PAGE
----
I was 24, relatively new to New York City, working a day job I hated, waiting tables at night and writing plays in my bedroom during any spare moment. But money was getting tight. With few options left, I decided to fall back on one job I knew it would be a sure thing: babysitting.
Most of my jobs when I was growing up in New Albany, Indiana involved working with children, including seven years as a “Kinder Camp” counselor at my local Y and a summer theater teacher. Everyone told me that nannying was one of the best jobs for a starving artist — playing make believe, diving deep into a child’s imagination, the laughter, the joy. Until the child is hungry, angry and having a meltdown. The question, though, wasn’t whether I would be a good nanny, but if anyone would let me be a nanny as a Black man who is over six feet tall.
Lucas’s parents did. Walking into their apartment that first day, I was greeted with an unexpected hug from a small, white, 4-year-old boy with a wide smile. His parents, John and Mark, were in their early 50s, slender and tattooed, one with a sleeve. They were cool, hip and showed me that it was possible that I too could have it all one day.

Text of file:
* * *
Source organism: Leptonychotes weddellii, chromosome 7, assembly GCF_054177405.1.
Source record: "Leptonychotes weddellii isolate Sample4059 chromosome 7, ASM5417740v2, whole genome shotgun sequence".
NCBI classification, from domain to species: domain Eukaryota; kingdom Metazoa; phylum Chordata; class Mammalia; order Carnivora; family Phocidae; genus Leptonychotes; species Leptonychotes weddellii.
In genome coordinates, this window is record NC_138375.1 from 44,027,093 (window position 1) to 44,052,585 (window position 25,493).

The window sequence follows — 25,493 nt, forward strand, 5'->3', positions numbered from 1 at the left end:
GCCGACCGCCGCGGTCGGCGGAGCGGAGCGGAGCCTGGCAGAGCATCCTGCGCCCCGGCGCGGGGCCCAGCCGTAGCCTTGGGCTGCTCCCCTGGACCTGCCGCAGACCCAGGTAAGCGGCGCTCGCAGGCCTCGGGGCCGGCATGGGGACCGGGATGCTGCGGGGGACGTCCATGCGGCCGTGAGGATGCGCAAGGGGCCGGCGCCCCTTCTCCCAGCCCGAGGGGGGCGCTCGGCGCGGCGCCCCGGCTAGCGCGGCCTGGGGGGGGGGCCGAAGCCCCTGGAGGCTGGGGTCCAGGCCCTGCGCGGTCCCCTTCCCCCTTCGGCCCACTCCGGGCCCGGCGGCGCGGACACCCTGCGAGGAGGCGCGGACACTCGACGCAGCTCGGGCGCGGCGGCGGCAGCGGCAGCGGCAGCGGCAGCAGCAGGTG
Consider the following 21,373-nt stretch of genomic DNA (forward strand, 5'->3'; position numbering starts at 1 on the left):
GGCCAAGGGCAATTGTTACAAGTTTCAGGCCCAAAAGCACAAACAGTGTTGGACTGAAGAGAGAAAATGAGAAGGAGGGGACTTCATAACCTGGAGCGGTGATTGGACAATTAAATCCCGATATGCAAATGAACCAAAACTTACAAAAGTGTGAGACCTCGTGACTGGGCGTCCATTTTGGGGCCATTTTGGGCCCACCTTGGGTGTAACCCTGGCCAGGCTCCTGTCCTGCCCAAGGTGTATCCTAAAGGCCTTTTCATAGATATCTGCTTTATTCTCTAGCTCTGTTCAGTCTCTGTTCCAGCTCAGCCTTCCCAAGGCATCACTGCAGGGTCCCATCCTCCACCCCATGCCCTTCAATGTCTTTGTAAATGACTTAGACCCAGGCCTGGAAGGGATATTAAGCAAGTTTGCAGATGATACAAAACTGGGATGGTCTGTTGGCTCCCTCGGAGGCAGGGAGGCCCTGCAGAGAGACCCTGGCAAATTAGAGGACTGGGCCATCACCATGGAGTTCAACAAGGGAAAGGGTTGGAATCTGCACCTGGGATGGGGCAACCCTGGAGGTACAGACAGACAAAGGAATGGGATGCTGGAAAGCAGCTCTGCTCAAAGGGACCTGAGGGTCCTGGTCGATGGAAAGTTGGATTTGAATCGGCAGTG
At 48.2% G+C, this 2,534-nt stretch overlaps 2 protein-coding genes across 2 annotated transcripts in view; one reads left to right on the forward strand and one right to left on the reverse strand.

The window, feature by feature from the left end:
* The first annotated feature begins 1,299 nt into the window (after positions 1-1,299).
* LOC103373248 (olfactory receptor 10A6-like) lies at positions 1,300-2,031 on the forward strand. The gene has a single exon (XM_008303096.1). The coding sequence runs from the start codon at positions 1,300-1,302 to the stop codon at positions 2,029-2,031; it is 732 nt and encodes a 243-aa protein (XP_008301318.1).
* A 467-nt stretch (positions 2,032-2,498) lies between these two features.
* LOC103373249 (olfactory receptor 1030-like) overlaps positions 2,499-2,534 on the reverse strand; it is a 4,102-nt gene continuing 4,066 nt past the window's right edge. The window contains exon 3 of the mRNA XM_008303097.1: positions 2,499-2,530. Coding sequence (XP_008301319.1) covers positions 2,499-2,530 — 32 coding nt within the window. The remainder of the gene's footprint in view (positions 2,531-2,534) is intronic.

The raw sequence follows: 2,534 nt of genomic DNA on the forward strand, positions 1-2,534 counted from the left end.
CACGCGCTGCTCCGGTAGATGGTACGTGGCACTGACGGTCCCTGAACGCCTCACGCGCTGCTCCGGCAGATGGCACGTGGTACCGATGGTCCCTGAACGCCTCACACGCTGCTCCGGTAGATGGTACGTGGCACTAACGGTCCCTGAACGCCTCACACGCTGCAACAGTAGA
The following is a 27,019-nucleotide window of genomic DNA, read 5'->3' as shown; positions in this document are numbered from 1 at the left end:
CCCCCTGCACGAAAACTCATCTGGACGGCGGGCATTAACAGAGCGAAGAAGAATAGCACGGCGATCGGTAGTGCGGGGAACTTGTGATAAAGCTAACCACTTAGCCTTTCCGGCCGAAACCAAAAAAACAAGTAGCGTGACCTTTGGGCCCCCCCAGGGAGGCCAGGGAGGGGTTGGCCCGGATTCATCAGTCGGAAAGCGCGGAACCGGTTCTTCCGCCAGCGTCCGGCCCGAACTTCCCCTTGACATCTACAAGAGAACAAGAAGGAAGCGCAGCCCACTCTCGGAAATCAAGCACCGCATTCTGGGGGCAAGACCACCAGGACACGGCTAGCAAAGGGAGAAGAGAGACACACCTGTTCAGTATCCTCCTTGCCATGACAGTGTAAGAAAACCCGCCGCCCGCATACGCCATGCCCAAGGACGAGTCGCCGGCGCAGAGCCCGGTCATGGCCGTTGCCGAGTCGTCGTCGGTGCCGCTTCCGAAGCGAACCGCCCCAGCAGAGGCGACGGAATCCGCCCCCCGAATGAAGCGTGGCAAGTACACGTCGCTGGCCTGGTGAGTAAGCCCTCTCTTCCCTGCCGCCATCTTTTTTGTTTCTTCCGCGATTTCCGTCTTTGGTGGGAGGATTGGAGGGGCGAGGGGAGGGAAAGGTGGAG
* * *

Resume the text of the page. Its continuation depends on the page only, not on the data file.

The idea of having children was something I had always imagined, even more than having a partner. When it came to sex and relationships, I was a late bloomer. While college friends were busy boozing it up at house parties, I was in rehearsal for a Tarell Alvin McRaney play, and having my first kiss with, yes, a woman. Mainly because the script said I had to.
I bloomed late all the way through college in Indiana and during my early years in New York. With Lucas, I almost felt as if we were growing up together. For two years, until the pandemic interrupted our routine, I took him through the same daily paces — pick him up from school, help him do his homework, feed him a snack, take him to the park, then taekwondo, dinner, bath, bed.